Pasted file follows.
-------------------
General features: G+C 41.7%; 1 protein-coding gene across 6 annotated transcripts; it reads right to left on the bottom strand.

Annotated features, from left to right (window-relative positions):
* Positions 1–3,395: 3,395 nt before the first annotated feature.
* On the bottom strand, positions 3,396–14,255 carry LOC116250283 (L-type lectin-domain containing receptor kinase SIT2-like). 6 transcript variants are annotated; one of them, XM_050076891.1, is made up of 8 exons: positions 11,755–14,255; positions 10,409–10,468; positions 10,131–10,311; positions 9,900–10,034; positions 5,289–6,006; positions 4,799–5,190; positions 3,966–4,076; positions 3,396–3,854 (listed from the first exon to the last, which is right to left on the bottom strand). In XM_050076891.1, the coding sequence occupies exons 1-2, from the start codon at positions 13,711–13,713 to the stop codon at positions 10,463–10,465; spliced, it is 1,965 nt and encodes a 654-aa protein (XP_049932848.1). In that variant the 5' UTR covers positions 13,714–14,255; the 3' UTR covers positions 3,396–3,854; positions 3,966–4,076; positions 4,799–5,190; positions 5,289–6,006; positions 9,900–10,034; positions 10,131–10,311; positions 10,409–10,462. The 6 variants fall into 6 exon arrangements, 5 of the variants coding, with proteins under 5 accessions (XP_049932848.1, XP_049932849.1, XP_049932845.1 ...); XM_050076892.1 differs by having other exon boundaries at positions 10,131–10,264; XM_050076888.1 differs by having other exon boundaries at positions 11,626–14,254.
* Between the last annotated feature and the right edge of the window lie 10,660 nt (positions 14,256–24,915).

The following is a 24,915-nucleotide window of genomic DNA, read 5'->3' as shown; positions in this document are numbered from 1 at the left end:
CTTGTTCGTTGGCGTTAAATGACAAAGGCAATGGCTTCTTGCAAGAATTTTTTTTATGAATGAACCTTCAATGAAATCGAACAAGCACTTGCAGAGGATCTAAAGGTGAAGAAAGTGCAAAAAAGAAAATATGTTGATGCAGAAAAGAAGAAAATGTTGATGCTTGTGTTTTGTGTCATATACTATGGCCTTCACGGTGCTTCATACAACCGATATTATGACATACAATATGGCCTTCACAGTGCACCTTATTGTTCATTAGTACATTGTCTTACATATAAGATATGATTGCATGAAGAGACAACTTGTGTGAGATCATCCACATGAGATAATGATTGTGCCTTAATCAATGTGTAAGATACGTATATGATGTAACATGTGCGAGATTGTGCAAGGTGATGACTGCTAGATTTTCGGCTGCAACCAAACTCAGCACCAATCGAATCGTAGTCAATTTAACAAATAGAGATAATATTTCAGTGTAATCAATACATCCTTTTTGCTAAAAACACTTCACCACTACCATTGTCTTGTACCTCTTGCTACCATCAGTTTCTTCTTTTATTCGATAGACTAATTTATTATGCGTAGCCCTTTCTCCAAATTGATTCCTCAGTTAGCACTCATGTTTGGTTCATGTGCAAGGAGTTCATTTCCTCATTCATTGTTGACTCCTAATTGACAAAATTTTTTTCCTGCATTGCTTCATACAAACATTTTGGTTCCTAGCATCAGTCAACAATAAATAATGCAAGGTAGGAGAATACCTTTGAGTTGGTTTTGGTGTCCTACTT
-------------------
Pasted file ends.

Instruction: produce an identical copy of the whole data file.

General features: G+C 41.7%; 1 protein-coding gene across 6 annotated transcripts; it reads right to left on the bottom strand.

Annotated features, from left to right (window-relative positions):
* Positions 1–3,395: 3,395 nt before the first annotated feature.
* On the bottom strand, positions 3,396–14,255 carry LOC116250283 (L-type lectin-domain containing receptor kinase SIT2-like). 6 transcript variants are annotated; one of them, XM_050076891.1, is made up of 8 exons: positions 11,755–14,255; positions 10,409–10,468; positions 10,131–10,311; positions 9,900–10,034; positions 5,289–6,006; positions 4,799–5,190; positions 3,966–4,076; positions 3,396–3,854 (listed from the first exon to the last, which is right to left on the bottom strand). In XM_050076891.1, the coding sequence occupies exons 1-2, from the start codon at positions 13,711–13,713 to the stop codon at positions 10,463–10,465; spliced, it is 1,965 nt and encodes a 654-aa protein (XP_049932848.1). In that variant the 5' UTR covers positions 13,714–14,255; the 3' UTR covers positions 3,396–3,854; positions 3,966–4,076; positions 4,799–5,190; positions 5,289–6,006; positions 9,900–10,034; positions 10,131–10,311; positions 10,409–10,462. The 6 variants fall into 6 exon arrangements, 5 of the variants coding, with proteins under 5 accessions (XP_049932848.1, XP_049932849.1, XP_049932845.1 ...); XM_050076892.1 differs by having other exon boundaries at positions 10,131–10,264; XM_050076888.1 differs by having other exon boundaries at positions 11,626–14,254.
* Between the last annotated feature and the right edge of the window lie 10,660 nt (positions 14,256–24,915).

The following is a 24,915-nucleotide window of genomic DNA, read 5'->3' as shown; positions in this document are numbered from 1 at the left end:
CTTGTTCGTTGGCGTTAAATGACAAAGGCAATGGCTTCTTGCAAGAATTTTTTTTATGAATGAACCTTCAATGAAATCGAACAAGCACTTGCAGAGGATCTAAAGGTGAAGAAAGTGCAAAAAAGAAAATATGTTGATGCAGAAAAGAAGAAAATGTTGATGCTTGTGTTTTGTGTCATATACTATGGCCTTCACGGTGCTTCATACAACCGATATTATGACATACAATATGGCCTTCACAGTGCACCTTATTGTTCATTAGTACATTGTCTTACATATAAGATATGATTGCATGAAGAGACAACTTGTGTGAGATCATCCACATGAGATAATGATTGTGCCTTAATCAATGTGTAAGATACGTATATGATGTAACATGTGCGAGATTGTGCAAGGTGATGACTGCTAGATTTTCGGCTGCAACCAAACTCAGCACCAATCGAATCGTAGTCAATTTAACAAATAGAGATAATATTTCAGTGTAATCAATACATCCTTTTTGCTAAAAACACTTCACCACTACCATTGTCTTGTACCTCTTGCTACCATCAGTTTCTTCTTTTATTCGATAGACTAATTTATTATGCGTAGCCCTTTCTCCAAATTGATTCCTCAGTTAGCACTCATGTTTGGTTCATGTGCAAGGAGTTCATTTCCTCATTCATTGTTGACTCCTAATTGACAAAATTTTTTTCCTGCATTGCTTCATACAAACATTTTGGTTCCTAGCATCAGTCAACAATAAATAATGCAAGGTAGGAGAATACCTTTGAGTTGGTTTTGGTGTCCTACTT